Close X

Read Our Blog

It’s Time for an End-Of-Year Estate Plan Review

Posted by Lizette Sundvick | Nov 19, 2023 | 0 Comments

Couple looking at documents

Let's do an end-of-year review! If it's been a while since you've updated your estate plan, here is your reminder. It's a good idea to put this task in your calendar every year around this time to coincide with your other financial end-of-year tasks, like reviewing your investments and making any charitable donations and retirement plan contributions. That way, your estate plan is continually updated, and any life changes that have happened throughout the year can be accounted for before the next year. Remember, your estate plan is not a static document - it needs to change along with you.

To help, here's a handy checklist you can use every year to make sure you've covered any changes that need to be made. If, after review, you need to make changes to any of your estate planning documents or have had one or more of these life changes and need to know how that could affect your estate plan, please schedule a time for us to talk.

What to review:

  • Who you've chosen to make decisions for your assets if you are no longer able to or pass away.
  • Who you've chosen to make decisions for your healthcare if you cannot.
  • That your distribution requests still align with your vision.
  • That all of your current assets are properly coordinated to your estate plan.

Examples of life changes that could affect your estate plan:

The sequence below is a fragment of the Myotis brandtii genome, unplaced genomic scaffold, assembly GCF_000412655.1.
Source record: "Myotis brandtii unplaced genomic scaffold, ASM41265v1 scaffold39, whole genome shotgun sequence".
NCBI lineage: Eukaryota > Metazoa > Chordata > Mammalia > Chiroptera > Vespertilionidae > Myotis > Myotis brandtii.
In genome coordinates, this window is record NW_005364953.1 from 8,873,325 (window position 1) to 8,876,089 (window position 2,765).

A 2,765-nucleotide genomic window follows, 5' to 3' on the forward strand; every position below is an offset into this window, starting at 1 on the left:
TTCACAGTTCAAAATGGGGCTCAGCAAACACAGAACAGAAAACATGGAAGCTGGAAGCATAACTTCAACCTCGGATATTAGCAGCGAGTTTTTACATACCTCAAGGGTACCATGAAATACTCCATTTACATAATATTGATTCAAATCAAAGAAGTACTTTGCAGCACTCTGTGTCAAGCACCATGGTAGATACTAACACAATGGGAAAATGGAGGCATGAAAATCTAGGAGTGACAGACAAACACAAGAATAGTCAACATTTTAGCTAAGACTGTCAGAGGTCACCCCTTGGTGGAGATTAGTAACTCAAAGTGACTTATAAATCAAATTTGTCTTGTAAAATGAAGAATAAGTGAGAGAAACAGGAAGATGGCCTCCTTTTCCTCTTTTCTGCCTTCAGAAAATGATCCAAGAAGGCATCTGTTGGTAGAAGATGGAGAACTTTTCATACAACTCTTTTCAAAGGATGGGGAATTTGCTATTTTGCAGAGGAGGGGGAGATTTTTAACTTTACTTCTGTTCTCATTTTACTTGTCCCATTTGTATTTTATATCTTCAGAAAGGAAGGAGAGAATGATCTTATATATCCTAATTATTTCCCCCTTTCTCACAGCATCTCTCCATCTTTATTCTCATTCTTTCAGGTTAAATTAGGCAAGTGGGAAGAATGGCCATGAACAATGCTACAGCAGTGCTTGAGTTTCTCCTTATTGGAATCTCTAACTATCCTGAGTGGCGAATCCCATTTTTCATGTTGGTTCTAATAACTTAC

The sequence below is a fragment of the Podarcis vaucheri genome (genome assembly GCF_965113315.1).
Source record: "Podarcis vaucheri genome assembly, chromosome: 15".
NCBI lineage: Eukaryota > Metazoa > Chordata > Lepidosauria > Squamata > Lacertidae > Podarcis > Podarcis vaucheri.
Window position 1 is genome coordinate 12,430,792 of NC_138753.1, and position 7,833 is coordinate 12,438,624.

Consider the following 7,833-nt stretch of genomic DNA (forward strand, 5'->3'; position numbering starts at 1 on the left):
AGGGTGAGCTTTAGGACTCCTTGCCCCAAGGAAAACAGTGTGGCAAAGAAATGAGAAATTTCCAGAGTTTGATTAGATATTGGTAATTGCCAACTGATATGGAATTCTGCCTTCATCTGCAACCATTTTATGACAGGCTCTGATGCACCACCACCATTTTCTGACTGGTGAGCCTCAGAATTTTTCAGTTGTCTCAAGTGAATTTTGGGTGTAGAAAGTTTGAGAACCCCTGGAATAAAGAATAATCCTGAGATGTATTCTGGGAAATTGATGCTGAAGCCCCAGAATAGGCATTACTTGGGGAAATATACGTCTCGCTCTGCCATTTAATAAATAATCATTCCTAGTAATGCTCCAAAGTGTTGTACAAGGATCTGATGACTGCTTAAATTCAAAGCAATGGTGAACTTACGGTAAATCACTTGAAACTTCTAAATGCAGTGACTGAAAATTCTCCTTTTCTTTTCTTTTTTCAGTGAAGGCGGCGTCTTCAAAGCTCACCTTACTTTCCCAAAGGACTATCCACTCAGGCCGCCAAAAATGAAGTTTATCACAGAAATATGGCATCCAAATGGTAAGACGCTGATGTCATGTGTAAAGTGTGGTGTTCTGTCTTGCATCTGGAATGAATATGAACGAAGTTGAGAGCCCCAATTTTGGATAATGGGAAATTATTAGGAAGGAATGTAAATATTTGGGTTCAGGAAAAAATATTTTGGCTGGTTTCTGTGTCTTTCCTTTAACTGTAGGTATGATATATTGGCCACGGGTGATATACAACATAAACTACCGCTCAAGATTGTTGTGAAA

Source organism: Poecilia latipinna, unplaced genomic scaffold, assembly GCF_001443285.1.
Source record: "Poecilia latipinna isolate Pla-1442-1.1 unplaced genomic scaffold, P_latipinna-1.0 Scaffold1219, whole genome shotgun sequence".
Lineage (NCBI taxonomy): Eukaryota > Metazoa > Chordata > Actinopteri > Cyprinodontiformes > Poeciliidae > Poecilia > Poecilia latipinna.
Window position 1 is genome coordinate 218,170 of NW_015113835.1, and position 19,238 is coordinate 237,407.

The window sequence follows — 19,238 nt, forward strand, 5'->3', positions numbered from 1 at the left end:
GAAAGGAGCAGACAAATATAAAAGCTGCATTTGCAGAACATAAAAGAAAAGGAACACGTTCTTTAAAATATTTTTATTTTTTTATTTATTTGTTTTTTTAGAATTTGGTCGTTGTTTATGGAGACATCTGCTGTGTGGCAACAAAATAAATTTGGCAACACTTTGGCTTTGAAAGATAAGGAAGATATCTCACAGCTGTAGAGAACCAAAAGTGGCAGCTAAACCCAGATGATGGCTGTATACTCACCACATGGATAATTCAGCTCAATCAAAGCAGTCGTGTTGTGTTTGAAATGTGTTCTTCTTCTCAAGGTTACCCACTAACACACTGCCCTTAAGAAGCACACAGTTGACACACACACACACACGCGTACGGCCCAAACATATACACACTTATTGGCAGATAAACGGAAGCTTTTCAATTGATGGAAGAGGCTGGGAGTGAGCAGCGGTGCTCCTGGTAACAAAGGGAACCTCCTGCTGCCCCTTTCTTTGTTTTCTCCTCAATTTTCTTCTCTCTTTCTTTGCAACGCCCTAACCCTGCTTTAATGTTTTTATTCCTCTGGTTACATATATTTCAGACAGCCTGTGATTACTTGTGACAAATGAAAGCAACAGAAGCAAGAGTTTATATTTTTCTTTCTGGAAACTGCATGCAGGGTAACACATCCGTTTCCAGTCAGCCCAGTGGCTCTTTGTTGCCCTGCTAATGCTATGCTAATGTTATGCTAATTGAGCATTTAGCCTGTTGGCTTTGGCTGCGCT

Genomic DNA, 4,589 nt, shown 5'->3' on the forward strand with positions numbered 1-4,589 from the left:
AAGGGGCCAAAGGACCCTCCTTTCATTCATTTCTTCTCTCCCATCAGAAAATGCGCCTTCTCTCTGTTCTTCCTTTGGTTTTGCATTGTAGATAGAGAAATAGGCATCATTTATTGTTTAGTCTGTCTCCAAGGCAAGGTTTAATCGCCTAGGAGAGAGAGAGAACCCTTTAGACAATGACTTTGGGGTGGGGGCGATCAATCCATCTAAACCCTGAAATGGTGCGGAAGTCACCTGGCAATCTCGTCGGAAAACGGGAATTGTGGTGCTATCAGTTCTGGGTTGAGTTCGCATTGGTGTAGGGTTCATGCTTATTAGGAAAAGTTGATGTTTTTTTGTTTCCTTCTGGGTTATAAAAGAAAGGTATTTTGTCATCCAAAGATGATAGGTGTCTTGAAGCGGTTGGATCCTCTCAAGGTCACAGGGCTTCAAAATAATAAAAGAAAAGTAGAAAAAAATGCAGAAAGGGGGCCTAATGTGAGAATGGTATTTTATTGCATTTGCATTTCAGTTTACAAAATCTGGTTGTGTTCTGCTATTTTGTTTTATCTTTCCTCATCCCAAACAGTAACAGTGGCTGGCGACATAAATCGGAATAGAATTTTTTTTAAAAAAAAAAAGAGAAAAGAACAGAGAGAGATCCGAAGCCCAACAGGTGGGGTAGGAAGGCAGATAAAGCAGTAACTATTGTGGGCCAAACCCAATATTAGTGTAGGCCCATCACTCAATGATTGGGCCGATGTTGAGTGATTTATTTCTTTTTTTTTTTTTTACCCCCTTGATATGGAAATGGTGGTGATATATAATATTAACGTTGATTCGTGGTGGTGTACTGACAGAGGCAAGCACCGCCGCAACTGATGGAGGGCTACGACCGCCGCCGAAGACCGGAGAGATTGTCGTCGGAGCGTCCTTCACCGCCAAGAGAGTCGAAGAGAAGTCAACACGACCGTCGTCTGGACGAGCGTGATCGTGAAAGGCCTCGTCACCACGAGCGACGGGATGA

• Marriage
  • Divorce
  • Birth or adoption of a child
  • Death of a spouse
  • House purchase
  • House sale
  • Buying a business
  • Sale of a business
  • Move to a different state
  • Change of a bank account
  • Big change in your financial status
  • New pet
  • A young beneficiary turns into an adult
  • New investment or retirement accounts
  • Change of a trusted professional

Important estate planning note:

Keep in mind that the laws change, and one particular law is on the horizon to change in the next two years. Our Federal Gift and Estate Tax (FET) Exemption is going up to $13,600,000 per person in 2024 and should increase again in 2025 until December 31, 2025, when the 2017 Tax Relief Act sunsets at the end of the day. At that point, we may have a significant reduction in the FET down to approximately $7.5 million per person, as finally determined by the federal government if no new laws come into effect. 

For those with large estates, it's time to start talking about taking advantage of the wealth preservation strategies that make sense for you and your family. These strategies can take months to discuss and implement, so don't wait until the last minute or even the last few months of 2025. Start having the conversation sooner rather than later with your advisors. Here at Sundvick Legacy Center, I'm here to help my clients navigate the myriad of changes and challenges through life and in the law.

About the Author

Lizette Sundvick

Lizette B. Sundvick is one of the longest practicing female attorneys in Las Vegas, Nevada. She has been a member of WealthCounsel, LLC since 2002 and has received training from various legal and coaching organizations, such as WealthCounsel, LLC, the Nevada WealthCounsel Forum (Founding President – 2009-2012), National Network of Estate Planning Attorneys,...


There are no comments for this post. Be the first and Add your Comment below.

Leave a Comment

Wonderful to Work With

“Lizette and the staff are wonderful to work with and always give us excellent, on target advice. The sense of protection and confidence we have with the Sundvick Legacy Center allows us to relax and enjoy life.”
- Shirley & Terry L.

Professional, but Caring

“I appreciate Lizette's professional, but caring support through my Mom's last years and passing and also the help with my own trust. My experience with Sundvick Legacy services was very positive in every aspect.”
- Judy A.